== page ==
Keeping nanoelectronics in focus, this book looks at interrelated fields namely nanomagnetics, nanophotonics, nanomechanics and nanobiotechnology, that go hand-in-hand or are likely to be utilized in future in various ways for backing up or strengthening nanoelectronics. Complementary nanosciences refer to the alternative nanosciences that can be combined with nanoelectronics. The book brings students and researchers from multiple disciplines (and therefore with disparate levels of knowledge, and, more importantly, lacunae in this knowledge) together and to expose them to the essentials of integrative nanosciences. The central idea is that the five identified disciplines overlap significantly and arguably cohere into one fundamental nanotechnology discipline. The book caters to interdisciplinary readership in contrast to many of the existing nanotechnology related books that relate to a specific discipline. The book lays special emphasis on nanoelectronics since this field has advanced most rapidly amongst all the nanotechnology disciplines and with significant commercial pervasion. In view of the significant impact that nanotechnology is predicted to have on society, the topics and their interrelationship in this book are of considerable interest and immense value to students, professional engineers, and reserachers.
About the Author
Vinod Kumar Khanna received his M.Sc. degree in physics from the University of Lucknow, Lucknow, India, in 1975, and his Ph.D. degree in physics from Kurukshetra University, Kurukshetra, India, in 1988 for the thesis entitled, “Development, Characterization and Modelling of the Porous Alumina Humidity Sensor.”
For more than 36 years at CSIR-CEERI, Dr. Khanna has been involved in different research and development projects on thin-film humidity sensors, high-voltage TV deflection transistors, power Darlington transistors for AC motor drives, fast-switching thyristors, high-current and high-voltage rectifiers, neutron dosimetry diodes, power DMOSFET and IGBT, PMOSFET gamma ray dosimeter, microelectromechanical system (MEMS) technology-based microsensors, ion-sensitive field-effect transistors (ISFETs), ISFET-based chemical and biosensors, capacitive MEMS ultrasonic transducer (cMUT), pressure sensors, MEMS gyroscopes, and MEMS hotplate gas sensors. His present research is focused on nanosensors, particularly on the nanotechnological approaches for improving ISFET performance, and the development of dual-gate silicon nanowire ion-sensitive field-effect transistor (Nano-ISFET).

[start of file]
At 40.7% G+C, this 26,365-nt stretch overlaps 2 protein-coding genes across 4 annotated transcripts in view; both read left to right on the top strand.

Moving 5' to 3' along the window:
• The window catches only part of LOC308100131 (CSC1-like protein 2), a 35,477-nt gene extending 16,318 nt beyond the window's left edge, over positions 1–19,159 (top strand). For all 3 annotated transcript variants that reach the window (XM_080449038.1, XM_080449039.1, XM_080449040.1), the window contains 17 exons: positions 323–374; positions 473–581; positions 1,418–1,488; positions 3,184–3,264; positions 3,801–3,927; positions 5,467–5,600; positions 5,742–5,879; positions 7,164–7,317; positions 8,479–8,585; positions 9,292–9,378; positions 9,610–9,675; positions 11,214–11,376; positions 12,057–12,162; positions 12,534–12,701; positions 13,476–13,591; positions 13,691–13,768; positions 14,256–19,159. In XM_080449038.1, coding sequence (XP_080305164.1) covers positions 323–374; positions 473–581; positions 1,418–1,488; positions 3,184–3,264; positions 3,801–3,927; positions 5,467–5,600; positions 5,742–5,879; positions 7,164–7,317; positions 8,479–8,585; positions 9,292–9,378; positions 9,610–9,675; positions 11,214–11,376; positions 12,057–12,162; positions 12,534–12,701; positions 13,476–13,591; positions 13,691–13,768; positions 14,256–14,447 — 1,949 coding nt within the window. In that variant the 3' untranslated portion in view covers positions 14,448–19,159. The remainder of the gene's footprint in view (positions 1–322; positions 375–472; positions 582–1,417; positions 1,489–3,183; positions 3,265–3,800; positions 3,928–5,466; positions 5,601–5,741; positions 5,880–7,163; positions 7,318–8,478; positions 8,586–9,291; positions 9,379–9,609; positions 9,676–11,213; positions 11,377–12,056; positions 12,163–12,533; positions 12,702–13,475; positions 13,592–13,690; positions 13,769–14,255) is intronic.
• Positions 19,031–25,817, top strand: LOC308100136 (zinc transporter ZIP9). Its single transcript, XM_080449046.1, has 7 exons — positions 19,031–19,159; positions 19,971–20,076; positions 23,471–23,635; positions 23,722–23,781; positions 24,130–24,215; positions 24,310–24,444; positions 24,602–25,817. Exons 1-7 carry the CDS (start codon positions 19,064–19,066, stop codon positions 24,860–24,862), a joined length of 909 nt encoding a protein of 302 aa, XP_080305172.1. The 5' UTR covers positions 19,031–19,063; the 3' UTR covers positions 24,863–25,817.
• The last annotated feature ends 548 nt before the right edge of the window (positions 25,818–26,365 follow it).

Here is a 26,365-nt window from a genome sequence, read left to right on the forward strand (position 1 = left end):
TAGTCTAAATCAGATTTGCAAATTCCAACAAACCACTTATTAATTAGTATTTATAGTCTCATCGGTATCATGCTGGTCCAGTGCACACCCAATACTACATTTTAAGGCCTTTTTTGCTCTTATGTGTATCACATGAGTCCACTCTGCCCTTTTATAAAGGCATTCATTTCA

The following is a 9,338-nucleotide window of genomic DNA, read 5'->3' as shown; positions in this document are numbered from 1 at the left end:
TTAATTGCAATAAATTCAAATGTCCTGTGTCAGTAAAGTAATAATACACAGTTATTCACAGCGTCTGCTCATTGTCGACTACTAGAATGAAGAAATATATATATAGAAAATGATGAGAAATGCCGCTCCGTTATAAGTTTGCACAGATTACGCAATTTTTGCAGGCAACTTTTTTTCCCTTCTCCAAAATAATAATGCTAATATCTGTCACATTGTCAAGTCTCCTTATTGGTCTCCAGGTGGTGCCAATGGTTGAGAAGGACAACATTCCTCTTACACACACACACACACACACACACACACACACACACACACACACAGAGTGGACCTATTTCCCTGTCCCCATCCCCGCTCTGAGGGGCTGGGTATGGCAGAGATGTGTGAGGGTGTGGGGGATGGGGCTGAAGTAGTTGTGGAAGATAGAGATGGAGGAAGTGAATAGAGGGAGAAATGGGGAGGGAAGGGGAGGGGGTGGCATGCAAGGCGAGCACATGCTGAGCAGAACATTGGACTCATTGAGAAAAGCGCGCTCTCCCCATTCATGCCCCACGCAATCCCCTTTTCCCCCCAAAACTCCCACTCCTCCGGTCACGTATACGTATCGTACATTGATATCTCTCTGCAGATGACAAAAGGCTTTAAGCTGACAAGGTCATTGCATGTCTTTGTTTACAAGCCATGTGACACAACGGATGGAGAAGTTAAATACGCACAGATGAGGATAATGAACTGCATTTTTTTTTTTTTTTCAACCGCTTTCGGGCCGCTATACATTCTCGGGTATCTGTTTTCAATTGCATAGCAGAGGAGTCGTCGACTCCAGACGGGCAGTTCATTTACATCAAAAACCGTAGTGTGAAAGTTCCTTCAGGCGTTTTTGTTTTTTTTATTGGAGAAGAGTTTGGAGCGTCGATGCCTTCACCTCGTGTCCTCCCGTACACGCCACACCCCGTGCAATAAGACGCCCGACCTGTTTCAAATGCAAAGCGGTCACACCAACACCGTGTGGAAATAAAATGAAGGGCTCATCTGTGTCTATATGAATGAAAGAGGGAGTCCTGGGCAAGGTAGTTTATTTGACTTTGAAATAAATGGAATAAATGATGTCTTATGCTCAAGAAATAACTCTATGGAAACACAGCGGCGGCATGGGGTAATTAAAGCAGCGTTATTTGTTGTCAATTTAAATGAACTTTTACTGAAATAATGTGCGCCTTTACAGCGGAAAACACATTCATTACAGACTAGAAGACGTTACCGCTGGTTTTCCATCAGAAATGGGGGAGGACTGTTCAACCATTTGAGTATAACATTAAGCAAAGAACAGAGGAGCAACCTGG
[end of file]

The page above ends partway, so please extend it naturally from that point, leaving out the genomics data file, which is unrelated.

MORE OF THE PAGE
He is a life member (Fellow) of the Institution of Electronics & Telecommunication Engineers (IETE), India, and also life member of Indian Physics Association (IPA), Semiconductor Society India (SSI), and Indo-French Technical Association (IFTA). Dr. Khanna has authored 9 previous books and contributed six chapters to edited books. He has authored or co-authored 181 research papers in various reputed international and national journals and conference proceedings ans holds four patents.
Table of ContentsNanosciences: Synergy and Disparities.- Nanostructured Materials.- Nanoscale Field-Effect Transistors (FETs) and Complementary Metal-Oxide-Semiconductor Field-Effect Transistors (CMOSFETs).- Resonant Tunneling Devices and Quantum Dot Cells.- Single Electron Transistors.- Molecular Electronics.- Nanoscale Magnetic Phenomena.- Spintronics and Spin Quantum Computation.- Near-Field Optics and Plasmonics.- Quantum-Well and Quantum Dot Lasers.- Computational Photonics.- Nanotribology.- Nano Electromechanical Systems (NEMS).- Nanofluidics.- Nanobiosensors.- Drug Delivery Systems.- Nanofabrication: Unit Processes and Their Integration.- Nanocharacterization Techniques.- Nanoscience Convergence Examples.